Chesapeake Energy has filed their first production report with the Ohio Department of Natural Resources (ODNR) for nine wells they drilled in the Ohio Utica Shale/Point Pleasant formations for 2011. A copy of the report is embedded below. The big news is that a single well in Harrison County—in production for just six months of 2011—produced 1.5 billion cubic feet of natural gas.
That single well was 2 percent of the state’s entire natural gas production for all of 2011. Put in perspective, Ohio has 49,000 conventional natural gas wells in production. That one well is producing an average of 300 times more natural gas than a conventionally drilled well. Behold the power of hydraulic fracturing.
Last week, MDN wrote an article about the just-filed lawsuit by a group of Pennsylvania townships seeking to strike down provisions in a new PA law referred to as Act 13 (see this MDN story). Act 13 preempts local zoning ordinances that prohibit or regulate oil and gas drilling and replaces those ordinances with a set of rules from the state. In essence, Act 13 substitutes the state’s “one size fits all” zoning ordinance for local zoning ordinances. MDN’s comment at the end of that article was that in examining some of the attachments to the filed lawsuit it seems to MDN that anti-drillers are the ones driving the lawsuit.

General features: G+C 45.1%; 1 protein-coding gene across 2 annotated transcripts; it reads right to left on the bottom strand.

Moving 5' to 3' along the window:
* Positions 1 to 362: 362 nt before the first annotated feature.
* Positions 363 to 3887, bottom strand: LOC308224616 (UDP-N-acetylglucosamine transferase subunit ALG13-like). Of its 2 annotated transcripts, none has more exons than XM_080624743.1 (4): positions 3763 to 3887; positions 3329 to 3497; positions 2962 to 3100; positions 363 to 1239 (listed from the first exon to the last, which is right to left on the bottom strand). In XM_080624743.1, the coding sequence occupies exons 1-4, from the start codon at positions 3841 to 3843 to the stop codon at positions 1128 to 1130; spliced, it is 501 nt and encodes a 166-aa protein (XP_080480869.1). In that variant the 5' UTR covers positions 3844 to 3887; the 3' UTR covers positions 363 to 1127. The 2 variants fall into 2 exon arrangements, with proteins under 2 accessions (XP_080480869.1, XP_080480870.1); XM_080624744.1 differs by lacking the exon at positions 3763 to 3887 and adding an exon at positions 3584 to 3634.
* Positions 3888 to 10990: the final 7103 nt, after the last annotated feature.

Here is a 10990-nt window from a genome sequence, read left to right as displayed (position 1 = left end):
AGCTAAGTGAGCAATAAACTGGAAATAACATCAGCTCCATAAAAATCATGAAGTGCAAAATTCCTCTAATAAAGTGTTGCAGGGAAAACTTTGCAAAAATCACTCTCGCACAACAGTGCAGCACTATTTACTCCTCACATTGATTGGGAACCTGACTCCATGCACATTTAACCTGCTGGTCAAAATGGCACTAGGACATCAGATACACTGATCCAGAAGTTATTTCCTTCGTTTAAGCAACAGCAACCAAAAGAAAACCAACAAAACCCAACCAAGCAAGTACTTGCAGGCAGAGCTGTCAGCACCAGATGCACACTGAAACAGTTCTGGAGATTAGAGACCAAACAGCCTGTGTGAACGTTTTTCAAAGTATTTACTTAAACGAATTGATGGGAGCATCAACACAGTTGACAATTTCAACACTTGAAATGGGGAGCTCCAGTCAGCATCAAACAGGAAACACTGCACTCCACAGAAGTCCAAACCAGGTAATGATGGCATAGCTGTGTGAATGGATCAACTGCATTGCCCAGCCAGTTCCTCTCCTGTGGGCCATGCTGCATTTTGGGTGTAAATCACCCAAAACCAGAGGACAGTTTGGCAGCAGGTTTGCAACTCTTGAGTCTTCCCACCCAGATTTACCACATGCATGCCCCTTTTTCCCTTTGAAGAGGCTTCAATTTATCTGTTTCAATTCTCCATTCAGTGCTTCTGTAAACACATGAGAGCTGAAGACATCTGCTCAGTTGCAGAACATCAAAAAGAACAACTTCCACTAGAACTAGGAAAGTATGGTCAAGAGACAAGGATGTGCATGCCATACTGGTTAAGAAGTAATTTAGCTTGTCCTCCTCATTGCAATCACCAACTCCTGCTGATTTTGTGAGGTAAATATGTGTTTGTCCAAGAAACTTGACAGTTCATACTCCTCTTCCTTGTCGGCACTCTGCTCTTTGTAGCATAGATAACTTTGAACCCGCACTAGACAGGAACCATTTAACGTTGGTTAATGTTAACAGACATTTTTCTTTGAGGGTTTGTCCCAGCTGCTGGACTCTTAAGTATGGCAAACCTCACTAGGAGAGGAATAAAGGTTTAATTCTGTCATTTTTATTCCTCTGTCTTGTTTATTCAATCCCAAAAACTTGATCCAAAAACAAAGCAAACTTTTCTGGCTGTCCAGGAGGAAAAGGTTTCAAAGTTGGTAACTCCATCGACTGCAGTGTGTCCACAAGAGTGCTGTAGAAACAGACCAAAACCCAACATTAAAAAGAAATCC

David Ball, a council member from Peters Township (Washington County), PA—one of the towns filing the lawsuit—emailed MDN to challenge our view and assessment that he and others filing the lawsuit are anti-drilling, and to further explain their reasons for the lawsuit. MDN asked permission to publish his comments and he accepted. This is not the very first, but perhaps the second or third guest post on MDN. We are happy (from time to time) to offer guest posts that disagree with our own views if that post is courteous, serious and advances the discussion. This one does and we thank Mr. Ball for taking the time to write.
Terry Fleming, executive director of the Ohio Petroleum Council, recently visited the offices of The Daily Jeffersonian newspaper to talk about Utica and Marcellus drilling in the state. Among his comments were predictions about just how big the economic impact of shale drilling will become in Ohio over the next few years:
MDN is really pleased to share a new video highlighting how Marcellus Shale development is impacting families in Pennsylvania. While many know about the economic impacts and consumer savings made possible by shale gas, this video highlights the personal stories of three families whose lives have been made materially better because of Marcellus Shale drilling in Pennsylvania.
A pair of stories about how the midstream is transforming western Pennsylvania and eastern Ohio recently ran in the Youngstown, OH The Business Journal. Midstream refers to the infrastructure that gets natural gas to market, including pipelines and processing plants. Right now and for the foreseeable future, spending on midstream projects in Ohio is likely larger, from an economic impact standpoint, than exploration and production.